Wine of kings?
Louis XIV is said to have called the sweet wines of the Tokaj region of Hungary “the wine of kings, and king of wines”, and they’ve been used as diplomatic sweeteners at the highest levels for hundreds of years. We went to find out what makes them so great, and discovered that they are still the king of wines – perhaps these days even more so than ever before. However, they now seem to be the wines of very different kinds of kings…
The most famous wines from Tokaj are the so-called aszú dessert wines, renowned for their golden and amber hues. These are usually made with the local furmint grape. Some grapes are picked at the usual time, while others are purposefully left on the vine longer to become infected with ‘noble rot’, lose water and shrivel into very unappetising looking berries. These are painstakingly hand-picked one by one (only the perfectly rotten and wrinkly ones will do), and then added to a base plonk made from the juicy berries picked earlier. After sitting together for a while, the mixture is strained and then aged first in oak barrels and then in the bottle, for set minimum periods totalling 3 years.
The number of puttonyos displayed on the bottle indicates the quantity of botrytised aszú berries added to the wine. A puttony is an old 25kg bucket, so ‘6 puttonyos’ (the highest-ranking type) means 6 x 25kg of mouldy grapes were added to each gönci barrel of 136 litres of basic plonk. The more puttonyos the sweeter the end result and the more expensive the bottle (think of all that hand-picking).
But don’t go looking for a bargain-basement aszú wine – they don’t even bother making 1 and 2 puttonyos wines, and even 3 is hard to find. We liked 4s and 5s the best, 6s being almost always too sweet. The ones we tasted at Disznókő and Hétszőlő were outstanding – think candied citrus peels, apricots, prunes, figs and just a few raisins, yet still with a bright acidity and minerality to stop things getting too silly – perfect for foie gras, blue cheese, a sweet fruity dessert or perhaps just sitting by the fire after Christmas dinner.
There’s also the super-rare, super-pricey eszencia and the fordítás, which between them top and tail the aszú story – eszencia being the juice which leaks naturally from a pile of picked aszú berries as they squish themselves with their own weight while waiting to be added to some plonk, and fordítás being made from the aszú wine leftovers, ie the aszú berries once strained out of the plonk.
But don’t think Tokaji wines end there. We also tasted some delicious dry to dry-ish whites, and sweet late-harvest whites, all made (with no mouldy grapes whatsoever) from one or other of the three traditional grape varieties of the area: furmint, hárslevelű and sárgamuskotály (yellow muscat). The late-harvests were some of my favourite of all Tokaji wines.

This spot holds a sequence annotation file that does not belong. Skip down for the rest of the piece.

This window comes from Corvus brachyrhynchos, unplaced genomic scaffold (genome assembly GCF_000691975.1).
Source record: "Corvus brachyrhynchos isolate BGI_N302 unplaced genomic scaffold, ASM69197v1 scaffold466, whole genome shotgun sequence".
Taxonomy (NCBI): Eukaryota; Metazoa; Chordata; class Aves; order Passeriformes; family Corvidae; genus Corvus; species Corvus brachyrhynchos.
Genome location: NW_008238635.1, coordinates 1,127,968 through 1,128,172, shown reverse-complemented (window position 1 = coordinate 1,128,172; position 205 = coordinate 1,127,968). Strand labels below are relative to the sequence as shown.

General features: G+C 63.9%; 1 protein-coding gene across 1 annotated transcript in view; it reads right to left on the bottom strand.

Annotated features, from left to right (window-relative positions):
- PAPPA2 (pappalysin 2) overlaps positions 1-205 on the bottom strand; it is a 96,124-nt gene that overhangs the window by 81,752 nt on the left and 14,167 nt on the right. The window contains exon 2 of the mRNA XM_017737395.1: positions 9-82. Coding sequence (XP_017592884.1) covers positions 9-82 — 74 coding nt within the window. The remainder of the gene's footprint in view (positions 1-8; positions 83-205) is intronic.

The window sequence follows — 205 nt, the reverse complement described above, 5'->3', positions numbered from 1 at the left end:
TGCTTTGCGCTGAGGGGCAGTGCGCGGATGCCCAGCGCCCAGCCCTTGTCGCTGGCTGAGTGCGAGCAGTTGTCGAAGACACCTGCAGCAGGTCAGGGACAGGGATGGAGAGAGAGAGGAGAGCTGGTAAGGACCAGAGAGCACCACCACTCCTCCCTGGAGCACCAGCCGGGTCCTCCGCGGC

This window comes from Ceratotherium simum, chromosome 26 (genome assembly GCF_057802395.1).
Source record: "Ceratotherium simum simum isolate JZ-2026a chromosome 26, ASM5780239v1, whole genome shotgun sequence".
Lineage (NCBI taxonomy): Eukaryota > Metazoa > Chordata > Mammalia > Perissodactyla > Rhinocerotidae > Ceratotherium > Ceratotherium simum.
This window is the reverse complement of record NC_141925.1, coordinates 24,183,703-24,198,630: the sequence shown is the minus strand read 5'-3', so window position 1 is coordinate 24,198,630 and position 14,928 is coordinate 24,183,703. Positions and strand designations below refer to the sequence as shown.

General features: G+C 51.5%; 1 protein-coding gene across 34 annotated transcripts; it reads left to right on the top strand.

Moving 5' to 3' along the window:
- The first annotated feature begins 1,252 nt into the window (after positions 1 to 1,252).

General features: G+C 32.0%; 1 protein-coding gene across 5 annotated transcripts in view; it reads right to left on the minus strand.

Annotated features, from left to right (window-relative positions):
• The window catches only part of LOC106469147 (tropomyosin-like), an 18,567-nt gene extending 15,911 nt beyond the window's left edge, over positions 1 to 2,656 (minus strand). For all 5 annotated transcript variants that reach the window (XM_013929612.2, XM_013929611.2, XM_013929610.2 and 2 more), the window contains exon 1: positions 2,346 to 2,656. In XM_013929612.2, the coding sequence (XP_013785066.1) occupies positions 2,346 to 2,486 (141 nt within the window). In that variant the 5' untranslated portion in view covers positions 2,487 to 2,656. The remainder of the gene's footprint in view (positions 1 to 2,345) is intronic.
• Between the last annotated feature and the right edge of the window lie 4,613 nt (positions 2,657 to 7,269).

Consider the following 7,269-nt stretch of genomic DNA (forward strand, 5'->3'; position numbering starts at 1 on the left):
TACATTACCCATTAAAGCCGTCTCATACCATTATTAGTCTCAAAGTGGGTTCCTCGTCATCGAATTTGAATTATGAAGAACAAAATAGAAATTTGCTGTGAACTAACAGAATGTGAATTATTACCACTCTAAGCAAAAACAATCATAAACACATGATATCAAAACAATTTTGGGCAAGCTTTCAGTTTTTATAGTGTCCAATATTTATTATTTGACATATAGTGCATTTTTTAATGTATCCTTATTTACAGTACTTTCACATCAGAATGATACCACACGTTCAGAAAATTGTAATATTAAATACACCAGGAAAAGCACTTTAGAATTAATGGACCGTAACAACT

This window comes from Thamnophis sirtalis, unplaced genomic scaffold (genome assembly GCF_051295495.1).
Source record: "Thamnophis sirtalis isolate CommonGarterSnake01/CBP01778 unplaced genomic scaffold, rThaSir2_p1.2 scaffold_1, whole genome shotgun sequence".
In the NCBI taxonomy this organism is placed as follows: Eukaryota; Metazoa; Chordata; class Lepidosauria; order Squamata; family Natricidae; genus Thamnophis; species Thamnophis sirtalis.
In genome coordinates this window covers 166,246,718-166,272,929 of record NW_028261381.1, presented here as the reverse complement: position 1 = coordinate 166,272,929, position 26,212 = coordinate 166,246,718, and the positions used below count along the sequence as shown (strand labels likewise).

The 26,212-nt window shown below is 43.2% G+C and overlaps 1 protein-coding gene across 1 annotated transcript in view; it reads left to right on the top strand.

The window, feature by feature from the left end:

Most interesting were the szamorodni wines – made with a mix of pert and shrivelled berries. The idea is that the bunches of grapes are picked as they are, containing a mix of botrytised and non-botrytised berries (and the name comes from the Polish for ‘as it comes’). We thought they tasted a bit like sherry – woody and nutty, yet still fruity, with the odd hint of vanilla and raisin. The drier versions might make great aperitifs with some charcuterie nibbles, and the sweet ones would be ideal for bread and butter pudding.
So, these golden nectars certainly seemed fit to be called ‘king’ of wines. But it turned out that this has not always been the case. We were told that under communist rule the vinyards and wines suffered greatly, with quality being sacrificed for the sake of quantity. It’s taken a while to get fully back on its feet: we tasted a few remnants of the past that were distinctly ‘mushroomy’ and ‘wet doggy’ – not descriptors traditionally associated with the best Tokaji wines.
Since 1989 many of the estates and wineries have been revamped and restored to their former glories. But who has benefitted from this rush of investment? Both wineries we visited told us they had previously been owned by Hungarian noble familes, who had their property confiscated and nationalised by the Soviets. But bizarrely (or so it seemed to us), data was not so accurate as to allow the return of the wineries to their previous owners after 1989. The new owners in both cases (and in many other cases, we later discovered) are multi-million multi-national wine corporations, either barely or not at all Hungarian-owned.
The investment is obvious – glossy marketing pamphlets, huge new buildings, top-notch wine technology mixed with ancient techniques, miles of new cellars etc. Tokaji wine is being restored to its former golden glory, but Tokaj the region seems particularly poor by Hungarian standards. The gold seems not to be trickling down to the people who live and work here. For an example, take a look at Tállya, where we stayed on our second night in the region – despite being one of the 28 official villages of the UNESCO World Heritage-listed Tokaj region, it’s one of the most down-at-heel places we came across in Hungary.
This seems in contrast to many other wine regions we’ve been through on our European travels, where business is clearly being carried out at all levels, from large international producers down to small individual cellars, and with the fame of one bringing benefits to the other. It would be a shame if this didn’t happen in Tokaj. Foreign investment has obviously improved the quality of the wine, bringing it back to (or even exceeding) its full past glory – but if much of the profits are leaving Tokaj to go to a few foreign corporate ‘kings’, is this too high a price to pay?